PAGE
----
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Issue 473, 19 November 2001

Common currencies for social change, from Buenos Aires to Chapel Allerton

Money makes the world go round – we may not like it, but there’s no getting away from it. Or is there? By using money simply as a means of exchange, it becomes separated from the idea of wealth, and can be used to alleviate poverty and strengthen communities. Development studies professor Ruth Pearson had been looking at barter systems using alternative currencies in Buenos Aires and is now introducing a similar system into a very different context – Chapel Allerton, north Leeds.

Professor Ruth Pearson (right) was invited to Argentina with a film team from the Open University to see the country’s global exchange network first-hand. Although alternative currency schemes operate with different degrees of success elsewhere in both the northern and southern hemispheres, Argentina is the only country where the network has taken off to such an extent that it now boasts nearly a quarter of a million members and has an estimated turnover of $1billion.

Professor Pearson explains why the system has proved so popular: "Argentina was one of the wealthiest countries in South America, with an established professional class. However, severe economic problems and the decimation of the welfare state have left many people unemployed and outside the mainstream economy, with no means of support. The barter network offered survival, and so has quickly spread throughout the country."

Set up originally by sustainable development activists as a neighbourhood barter club, the network now covers 15 of the 23 provinces and is made up of 500 federated exchange systems. Each region or province can print its own currency (see picture below) – in Buenos Aires these are called créditos. Each local group or nodo holds its own weekly market and from time to time they come together in larger regional markets. The Buenos Aires market is pictured left.

Anyone can join a nodo, so long as they attend two meetings to learn about the system and agree to abide by trading rules. People set their own prices and the currency is not for accumulation, but purely for trade. New members are given 50 créditos – equivalent to around $50 – to begin trading.

The idea is very simple but it’s proved a lifeline to hundreds of thousands of Argentinians. The markets are full of stalls selling food and consumables, but there are also lawyers, dentists, hairdressers and even masseurs, some of whom come in solidarity, but many who would otherwise find no means of marketing their services.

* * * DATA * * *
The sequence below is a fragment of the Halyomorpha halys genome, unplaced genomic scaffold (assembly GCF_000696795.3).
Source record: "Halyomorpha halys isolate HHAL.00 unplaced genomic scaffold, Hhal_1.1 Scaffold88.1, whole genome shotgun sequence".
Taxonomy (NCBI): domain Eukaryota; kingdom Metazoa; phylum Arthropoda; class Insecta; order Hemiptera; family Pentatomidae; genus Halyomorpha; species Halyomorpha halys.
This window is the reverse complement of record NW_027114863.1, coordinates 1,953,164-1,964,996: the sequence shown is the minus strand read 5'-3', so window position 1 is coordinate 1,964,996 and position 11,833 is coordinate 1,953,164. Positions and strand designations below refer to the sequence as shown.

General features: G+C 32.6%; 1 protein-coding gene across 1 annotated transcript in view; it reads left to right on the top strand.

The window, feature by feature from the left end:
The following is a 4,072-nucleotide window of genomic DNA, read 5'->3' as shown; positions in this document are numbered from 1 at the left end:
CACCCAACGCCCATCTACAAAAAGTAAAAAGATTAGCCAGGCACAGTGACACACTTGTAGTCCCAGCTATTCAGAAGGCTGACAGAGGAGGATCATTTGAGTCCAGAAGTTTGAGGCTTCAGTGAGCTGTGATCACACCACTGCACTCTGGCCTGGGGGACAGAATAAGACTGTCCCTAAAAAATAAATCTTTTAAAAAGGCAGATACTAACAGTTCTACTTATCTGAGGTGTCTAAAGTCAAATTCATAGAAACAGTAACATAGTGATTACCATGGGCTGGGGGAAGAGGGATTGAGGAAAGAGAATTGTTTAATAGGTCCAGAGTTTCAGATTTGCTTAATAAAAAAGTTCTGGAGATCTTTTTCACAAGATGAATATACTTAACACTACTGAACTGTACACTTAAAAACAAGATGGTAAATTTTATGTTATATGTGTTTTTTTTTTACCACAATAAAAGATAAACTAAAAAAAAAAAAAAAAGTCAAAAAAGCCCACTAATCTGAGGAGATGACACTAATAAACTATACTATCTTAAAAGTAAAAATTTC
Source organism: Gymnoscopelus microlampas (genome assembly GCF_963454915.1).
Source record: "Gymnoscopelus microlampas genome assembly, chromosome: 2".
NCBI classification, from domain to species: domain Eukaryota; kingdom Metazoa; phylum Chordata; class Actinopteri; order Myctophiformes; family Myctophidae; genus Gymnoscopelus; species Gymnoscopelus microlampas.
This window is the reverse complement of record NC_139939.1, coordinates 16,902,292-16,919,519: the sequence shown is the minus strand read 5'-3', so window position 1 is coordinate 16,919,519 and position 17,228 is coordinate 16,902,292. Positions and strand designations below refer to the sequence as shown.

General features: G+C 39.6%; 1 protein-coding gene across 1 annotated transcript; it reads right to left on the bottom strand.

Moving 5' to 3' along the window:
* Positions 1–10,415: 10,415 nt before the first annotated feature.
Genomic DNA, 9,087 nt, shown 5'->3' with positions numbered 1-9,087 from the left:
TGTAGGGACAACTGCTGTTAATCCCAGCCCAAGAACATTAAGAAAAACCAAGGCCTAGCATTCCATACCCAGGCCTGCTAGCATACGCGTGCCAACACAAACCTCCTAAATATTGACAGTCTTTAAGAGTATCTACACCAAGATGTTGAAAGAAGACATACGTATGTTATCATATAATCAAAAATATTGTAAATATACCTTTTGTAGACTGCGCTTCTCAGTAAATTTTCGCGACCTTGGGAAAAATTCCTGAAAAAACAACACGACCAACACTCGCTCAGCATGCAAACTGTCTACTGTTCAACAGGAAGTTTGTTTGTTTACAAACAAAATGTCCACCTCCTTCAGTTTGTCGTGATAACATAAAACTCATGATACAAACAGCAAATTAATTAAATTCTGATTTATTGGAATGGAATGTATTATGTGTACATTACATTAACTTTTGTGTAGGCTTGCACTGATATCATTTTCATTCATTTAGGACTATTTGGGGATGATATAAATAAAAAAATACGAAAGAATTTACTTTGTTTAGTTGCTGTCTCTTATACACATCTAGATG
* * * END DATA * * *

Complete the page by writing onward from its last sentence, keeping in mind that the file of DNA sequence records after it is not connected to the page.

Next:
The system has even gained official support, as Professor Pearson explains: "In many countries, governments perceive alternative currencies as a threat. However, in Argentina the goverrnment is realising that the network can keep many people above starvation level, and provide a stepping stone back into the mainstream economy.

The government is providing technical support to help new businesses be set up by people currently only able to function within the networks, and also some local government taxes can be paid with créditos. Other mainstream businesses help out by donating unused stock or food, or by accepting créditos as part payment. Even Buenos Aires taxi drivers can sometimes be paid by créditos!"

But Professor Pearson’s interest isn’t just academic. She believes it’s important to get involved on a practical level, and for this reason got in touch with a community group in Leeds to see if they’d be interested in starting a similar system here. Community Action Link in Chapel Allerton held its first barter market earlier this month (pictured below), but Professor Pearson stresses that although the system is similar, the two can’t be said to work for the same ends.

"You can never replicate schemes, but you can be inspired by them and adapt them to different situations and conditions. It is important to understand the context in which they will have to work.

"In Argentina, the system is about alleviating poverty and giving people a way to gain value from their skills or goods – acting as a safety net because there’s no welfare provision. Although there’s poverty in Leeds as well, the system of benefits and entitlement means that the unemployed can’t easily participate in alternative trading. Instead, the network is about creating a sense of community and solidarity, about looking at different ways that money can function, and about recycling rather than just throwing away."

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